He had not leisure to pursue his thoughts: the curtain once more parted; and a person stood before him, whom he instantly perceived to be the country clergyman, that had attended him and his companions on that pleasure sail of theirs. He had a resemblance to the Abbé, though he seemed to be a different person. With a cheerful countenance, in a tone of dignity, he said: “To guard from error, is not the instructor’s duty; but to lead the erring pupil; nay, to let him quaff his error in deep satiating draughts, this is the instructor’s wisdom. He who only tastes his error, will long dwell with it, will take delight in it as in a singular felicity: while he who drains it to the dregs will, if he be not crazy, find it out.” The curtain closed again; and Wilhelm had a little time to think. “What error can he mean,” said he within himself, “but the error which has clung to me through my whole life; that I sought for cultivation where it was not to be found; that I fancied I could form a talent in me, while without the smallest gift for it.”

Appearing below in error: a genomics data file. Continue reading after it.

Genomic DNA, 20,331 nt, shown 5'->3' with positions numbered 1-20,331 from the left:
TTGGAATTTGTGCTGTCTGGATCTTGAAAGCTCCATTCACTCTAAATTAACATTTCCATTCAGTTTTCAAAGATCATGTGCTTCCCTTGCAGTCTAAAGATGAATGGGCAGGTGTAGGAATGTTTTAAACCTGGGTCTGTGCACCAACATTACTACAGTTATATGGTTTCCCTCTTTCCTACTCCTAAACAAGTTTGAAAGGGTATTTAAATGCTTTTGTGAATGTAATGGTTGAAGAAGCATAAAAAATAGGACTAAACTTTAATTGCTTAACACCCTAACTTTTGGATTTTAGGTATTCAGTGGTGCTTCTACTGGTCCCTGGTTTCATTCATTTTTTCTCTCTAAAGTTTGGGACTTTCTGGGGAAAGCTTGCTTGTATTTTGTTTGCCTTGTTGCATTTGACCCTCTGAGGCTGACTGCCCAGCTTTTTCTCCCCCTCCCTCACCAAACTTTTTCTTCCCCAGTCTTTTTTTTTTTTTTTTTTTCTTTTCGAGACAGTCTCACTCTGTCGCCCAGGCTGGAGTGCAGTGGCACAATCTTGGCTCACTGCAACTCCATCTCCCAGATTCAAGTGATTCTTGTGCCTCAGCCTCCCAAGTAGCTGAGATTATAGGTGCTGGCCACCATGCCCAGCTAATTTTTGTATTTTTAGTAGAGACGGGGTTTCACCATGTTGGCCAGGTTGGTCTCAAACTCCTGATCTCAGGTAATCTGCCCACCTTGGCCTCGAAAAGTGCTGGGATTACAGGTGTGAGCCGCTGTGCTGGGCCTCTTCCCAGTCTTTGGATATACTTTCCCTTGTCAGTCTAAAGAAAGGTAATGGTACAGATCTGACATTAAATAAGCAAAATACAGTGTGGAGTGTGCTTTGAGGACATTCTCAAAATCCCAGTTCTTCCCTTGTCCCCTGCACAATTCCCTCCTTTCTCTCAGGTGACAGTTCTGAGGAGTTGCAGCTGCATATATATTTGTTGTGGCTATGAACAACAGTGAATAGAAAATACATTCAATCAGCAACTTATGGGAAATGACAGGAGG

The curtain dashed asunder faster than before; an officer advanced, and said in passing: “Learn to know the men who may be trusted!” The curtain closed; and Wilhelm did not long consider, till he found this officer to be the one who had embraced him in the Count’s park, and had caused his taking Jarno for a crimp. How that stranger had come hither, who he was, were riddles to our friend. “If so many men,” cried he, “took interest in thee, knew thy way of life, and how it should be carried on, why did they not conduct thee with greater strictness, with greater seriousness? Why did they favour thy silly sports, instead of drawing thee away from them?”